The kitchen items you should purge from drawers and cabinets – Fox News

For folks who cook at home, the kitchen needs to be a well-oiled machine that is both easy to use for food preparation but also a pleasant place to spend time. Most people don’t have to grapple with canyons of extra space in their kitchens, though, so it’s important to make sure everything that makes it into our pantries, shelves, drawers, cabinets, and, most exclusive of all, our countertops, is there for a reason.

Even if you are so blessed that you have to make decisions about a huge amount of kitchen real estate, it’s safe to assume your design intent doesn’t include mountains of unnecessary clutter.

Here are the common items taking up precious space that most of us can get rid of, guilt-free:

The apple corer you’ve only used once

Getting rid of items that no longer serve a purpose in our kitchens is hard. To make it easier, start simply by eliminating the single-use kitchen tools you know you don’t use, says Rachel Jones, the Joyful Space specialist and founder of NourishingMinimalism.com. This applies to the apple corer, melon baller, avocado slicer or any other gadget you haven’t used in months.

It was fun the first time. Now it’s just taking up space in the drawer. (iStock)

Remember that a high-quality chef’s knife makes many of the chopping tools you might be storing obsolete. Pick one up and eliminate the tomato slicer, onion chopper, and mandolin you don’t use.

The exception to this uni-tasker tool rule is, of course, if you reach for that apple corer every week when you make apple sauce every Sunday (but I’ve hardly heard of anyone using their melon baller that often).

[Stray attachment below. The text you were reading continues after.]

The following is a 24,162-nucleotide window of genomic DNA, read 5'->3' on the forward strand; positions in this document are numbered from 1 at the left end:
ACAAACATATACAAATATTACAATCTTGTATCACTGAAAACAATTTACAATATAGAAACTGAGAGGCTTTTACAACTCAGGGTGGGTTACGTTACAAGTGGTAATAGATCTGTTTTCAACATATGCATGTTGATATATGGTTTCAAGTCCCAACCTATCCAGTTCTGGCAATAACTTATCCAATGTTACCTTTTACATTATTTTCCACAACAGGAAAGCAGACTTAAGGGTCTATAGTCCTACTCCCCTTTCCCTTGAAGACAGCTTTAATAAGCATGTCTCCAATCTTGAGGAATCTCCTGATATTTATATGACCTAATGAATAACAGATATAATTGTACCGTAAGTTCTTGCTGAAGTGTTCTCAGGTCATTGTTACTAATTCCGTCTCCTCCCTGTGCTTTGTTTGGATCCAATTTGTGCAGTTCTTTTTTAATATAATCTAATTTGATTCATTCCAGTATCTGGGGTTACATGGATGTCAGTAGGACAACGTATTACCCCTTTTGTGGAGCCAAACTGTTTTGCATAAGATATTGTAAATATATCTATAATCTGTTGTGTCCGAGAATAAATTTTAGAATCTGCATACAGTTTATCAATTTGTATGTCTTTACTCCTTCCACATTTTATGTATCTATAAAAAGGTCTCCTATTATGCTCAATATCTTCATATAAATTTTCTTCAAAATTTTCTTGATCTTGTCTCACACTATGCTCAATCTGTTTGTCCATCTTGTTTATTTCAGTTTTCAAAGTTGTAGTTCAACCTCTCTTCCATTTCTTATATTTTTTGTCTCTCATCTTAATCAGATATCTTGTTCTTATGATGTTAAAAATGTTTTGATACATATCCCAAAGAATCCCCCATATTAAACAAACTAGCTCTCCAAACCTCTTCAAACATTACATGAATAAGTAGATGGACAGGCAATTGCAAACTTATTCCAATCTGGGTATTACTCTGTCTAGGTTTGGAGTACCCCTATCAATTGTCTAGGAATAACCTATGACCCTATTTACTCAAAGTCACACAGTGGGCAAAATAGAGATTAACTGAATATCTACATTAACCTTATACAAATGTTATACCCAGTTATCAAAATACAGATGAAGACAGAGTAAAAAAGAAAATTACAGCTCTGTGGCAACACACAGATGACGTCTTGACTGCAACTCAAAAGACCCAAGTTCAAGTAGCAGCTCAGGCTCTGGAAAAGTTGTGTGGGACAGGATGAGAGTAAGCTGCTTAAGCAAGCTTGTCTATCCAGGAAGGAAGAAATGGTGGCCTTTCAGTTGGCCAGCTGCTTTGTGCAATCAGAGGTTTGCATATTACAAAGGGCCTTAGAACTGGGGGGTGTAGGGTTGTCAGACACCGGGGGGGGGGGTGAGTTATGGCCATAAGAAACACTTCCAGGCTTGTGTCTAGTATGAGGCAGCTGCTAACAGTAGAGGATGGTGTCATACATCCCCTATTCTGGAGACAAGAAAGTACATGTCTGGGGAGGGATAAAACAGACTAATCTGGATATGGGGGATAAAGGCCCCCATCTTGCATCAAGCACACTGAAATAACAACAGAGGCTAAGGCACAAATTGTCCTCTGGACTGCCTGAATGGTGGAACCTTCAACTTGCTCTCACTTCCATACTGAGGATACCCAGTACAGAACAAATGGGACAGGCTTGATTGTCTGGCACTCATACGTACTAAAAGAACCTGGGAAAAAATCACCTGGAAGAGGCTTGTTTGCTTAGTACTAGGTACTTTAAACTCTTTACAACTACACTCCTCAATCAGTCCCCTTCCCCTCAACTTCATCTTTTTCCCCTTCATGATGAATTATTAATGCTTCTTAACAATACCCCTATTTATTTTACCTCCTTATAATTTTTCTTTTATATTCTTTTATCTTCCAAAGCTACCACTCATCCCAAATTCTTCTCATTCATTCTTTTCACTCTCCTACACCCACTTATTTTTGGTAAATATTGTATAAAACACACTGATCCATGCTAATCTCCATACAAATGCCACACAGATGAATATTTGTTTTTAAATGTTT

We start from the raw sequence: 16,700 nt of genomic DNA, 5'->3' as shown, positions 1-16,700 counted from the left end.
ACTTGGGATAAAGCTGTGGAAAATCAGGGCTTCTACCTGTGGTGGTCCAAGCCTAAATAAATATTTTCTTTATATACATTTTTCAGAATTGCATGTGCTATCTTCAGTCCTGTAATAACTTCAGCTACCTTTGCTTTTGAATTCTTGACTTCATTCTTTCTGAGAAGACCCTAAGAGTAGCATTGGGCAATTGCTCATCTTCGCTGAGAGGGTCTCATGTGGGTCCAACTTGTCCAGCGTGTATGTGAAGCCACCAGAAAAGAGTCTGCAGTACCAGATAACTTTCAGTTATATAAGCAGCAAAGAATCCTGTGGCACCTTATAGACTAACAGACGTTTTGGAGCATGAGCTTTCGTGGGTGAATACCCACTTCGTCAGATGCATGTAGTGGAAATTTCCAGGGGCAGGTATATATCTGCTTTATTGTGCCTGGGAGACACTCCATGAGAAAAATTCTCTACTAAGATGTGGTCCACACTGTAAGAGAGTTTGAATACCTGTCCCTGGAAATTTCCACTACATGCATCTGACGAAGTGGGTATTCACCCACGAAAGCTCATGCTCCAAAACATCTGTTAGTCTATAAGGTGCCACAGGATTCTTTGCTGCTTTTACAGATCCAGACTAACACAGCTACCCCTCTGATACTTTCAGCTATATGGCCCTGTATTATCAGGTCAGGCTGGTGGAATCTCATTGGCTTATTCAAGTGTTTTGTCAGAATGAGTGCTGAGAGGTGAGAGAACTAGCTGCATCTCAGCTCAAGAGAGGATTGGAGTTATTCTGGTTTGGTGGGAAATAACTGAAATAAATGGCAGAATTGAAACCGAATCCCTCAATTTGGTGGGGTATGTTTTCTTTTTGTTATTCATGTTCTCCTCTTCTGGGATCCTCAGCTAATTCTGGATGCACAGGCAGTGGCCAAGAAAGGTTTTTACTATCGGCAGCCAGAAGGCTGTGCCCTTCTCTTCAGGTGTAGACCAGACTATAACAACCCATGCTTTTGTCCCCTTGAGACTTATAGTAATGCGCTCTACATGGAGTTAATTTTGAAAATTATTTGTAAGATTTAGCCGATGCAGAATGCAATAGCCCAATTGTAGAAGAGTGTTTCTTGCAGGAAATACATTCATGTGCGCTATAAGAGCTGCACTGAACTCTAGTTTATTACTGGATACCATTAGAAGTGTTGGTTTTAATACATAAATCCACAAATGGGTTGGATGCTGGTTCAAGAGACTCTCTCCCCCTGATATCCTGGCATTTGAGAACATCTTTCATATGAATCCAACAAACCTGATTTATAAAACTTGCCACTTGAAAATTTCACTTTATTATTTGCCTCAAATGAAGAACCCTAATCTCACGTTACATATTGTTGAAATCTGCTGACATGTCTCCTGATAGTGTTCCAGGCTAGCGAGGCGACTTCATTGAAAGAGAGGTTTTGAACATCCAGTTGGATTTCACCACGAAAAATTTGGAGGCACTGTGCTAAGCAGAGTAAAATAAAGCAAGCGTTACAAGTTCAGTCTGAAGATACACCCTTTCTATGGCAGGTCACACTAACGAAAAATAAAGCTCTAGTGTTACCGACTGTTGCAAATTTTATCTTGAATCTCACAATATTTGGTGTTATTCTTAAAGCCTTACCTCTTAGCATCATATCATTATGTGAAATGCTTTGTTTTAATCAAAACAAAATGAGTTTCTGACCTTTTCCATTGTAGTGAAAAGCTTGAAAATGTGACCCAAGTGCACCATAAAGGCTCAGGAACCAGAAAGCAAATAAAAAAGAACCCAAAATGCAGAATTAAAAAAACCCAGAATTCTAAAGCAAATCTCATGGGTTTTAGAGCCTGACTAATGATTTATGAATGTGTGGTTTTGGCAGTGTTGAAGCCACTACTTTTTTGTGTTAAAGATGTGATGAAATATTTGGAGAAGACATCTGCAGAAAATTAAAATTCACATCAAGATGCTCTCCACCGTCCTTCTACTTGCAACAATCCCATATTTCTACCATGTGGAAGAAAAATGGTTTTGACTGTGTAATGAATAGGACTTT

More From Reader’s Digest

The dishes you never reach for

Most of us will host a dinner party, or two if we’re lucky, outside the holiday season (and we know that you’re dying to know what your dinner party host secretly thinks about you!) But we keep dozens of plates, wine glasses and bowls inside our cabinets. Realistically, we use the same few plates over and over again. Jones only stocks enough dishware (coffee cups, stemless wine glasses, dinner plates, salad plates, soup bowls, and water glasses) for her family — plus, two extra. That’s it. Limiting the number of dishes helps her maintain a clean kitchen. “I would wait until all the dishes are used up before I washed the dishes. Now, I am limited so I have to wash the dishes regularly.”

Jones keeps a set of her grandmother’s Corelle plates for holiday parties with her extended family. “There are 30 plates, which don’t take up much space. I keep them in the cupboard that isn’t accessed often,” she said.

How often do you really need 10 dinner plates? (iStock)

The measuring spoons that always fall off the ring

If there’s a kitchen essential that you absolutely hate using for any reason, it’s OK to upgrade. For me, it’s my plastic measuring spoon set that I’ve had since college. The spoons always end up falling off the ring in the middle of cooking and measuring, or while soaking in the sink. Replace with a professional-quality, stainless-steel set and toss the plastic. Some mistakes are avoidable, however — like ones made with these everyday kitchen items that you’ve been using wrong this whole time.

Treat yourself to the proper kitchen tools — and toss the broken junk you’ve frustratingly tolerated for years. (iStock)

To learn more about the items you can toss guilt-free, keep reading the original article at Reader’s Digest.